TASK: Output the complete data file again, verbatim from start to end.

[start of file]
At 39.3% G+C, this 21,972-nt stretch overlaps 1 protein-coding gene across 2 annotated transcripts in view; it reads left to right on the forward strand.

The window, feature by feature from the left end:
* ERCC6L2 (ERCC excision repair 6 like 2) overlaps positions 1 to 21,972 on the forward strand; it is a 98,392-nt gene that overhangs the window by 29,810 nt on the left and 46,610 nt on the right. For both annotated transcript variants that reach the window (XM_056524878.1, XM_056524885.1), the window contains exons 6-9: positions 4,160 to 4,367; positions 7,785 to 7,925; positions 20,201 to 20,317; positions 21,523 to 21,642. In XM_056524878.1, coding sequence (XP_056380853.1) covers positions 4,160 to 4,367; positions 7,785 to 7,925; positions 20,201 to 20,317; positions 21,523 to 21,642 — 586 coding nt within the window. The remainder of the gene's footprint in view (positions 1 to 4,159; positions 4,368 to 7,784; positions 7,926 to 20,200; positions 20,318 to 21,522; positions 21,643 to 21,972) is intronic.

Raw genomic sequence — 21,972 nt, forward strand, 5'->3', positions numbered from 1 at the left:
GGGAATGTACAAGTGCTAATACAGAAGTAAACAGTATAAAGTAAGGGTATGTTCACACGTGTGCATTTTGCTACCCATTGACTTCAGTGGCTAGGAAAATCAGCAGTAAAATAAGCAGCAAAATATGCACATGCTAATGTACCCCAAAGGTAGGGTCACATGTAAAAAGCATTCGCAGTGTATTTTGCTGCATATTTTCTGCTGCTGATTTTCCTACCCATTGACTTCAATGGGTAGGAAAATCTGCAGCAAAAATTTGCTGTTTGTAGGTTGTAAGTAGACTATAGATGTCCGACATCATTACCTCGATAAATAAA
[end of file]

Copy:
At 39.3% G+C, this 21,972-nt stretch overlaps 1 protein-coding gene across 2 annotated transcripts in view; it reads left to right on the forward strand.

The window, feature by feature from the left end:
* ERCC6L2 (ERCC excision repair 6 like 2) overlaps positions 1 to 21,972 on the forward strand; it is a 98,392-nt gene that overhangs the window by 29,810 nt on the left and 46,610 nt on the right. For both annotated transcript variants that reach the window (XM_056524878.1, XM_056524885.1), the window contains exons 6-9: positions 4,160 to 4,367; positions 7,785 to 7,925; positions 20,201 to 20,317; positions 21,523 to 21,642. In XM_056524878.1, coding sequence (XP_056380853.1) covers positions 4,160 to 4,367; positions 7,785 to 7,925; positions 20,201 to 20,317; positions 21,523 to 21,642 — 586 coding nt within the window. The remainder of the gene's footprint in view (positions 1 to 4,159; positions 4,368 to 7,784; positions 7,926 to 20,200; positions 20,318 to 21,522; positions 21,643 to 21,972) is intronic.

Raw genomic sequence — 21,972 nt, forward strand, 5'->3', positions numbered from 1 at the left:
GGGAATGTACAAGTGCTAATACAGAAGTAAACAGTATAAAGTAAGGGTATGTTCACACGTGTGCATTTTGCTACCCATTGACTTCAGTGGCTAGGAAAATCAGCAGTAAAATAAGCAGCAAAATATGCACATGCTAATGTACCCCAAAGGTAGGGTCACATGTAAAAAGCATTCGCAGTGTATTTTGCTGCATATTTTCTGCTGCTGATTTTCCTACCCATTGACTTCAATGGGTAGGAAAATCTGCAGCAAAAATTTGCTGTTTGTAGGTTGTAAGTAGACTATAGATGTCCGACATCATTACCTCGATAAATAAA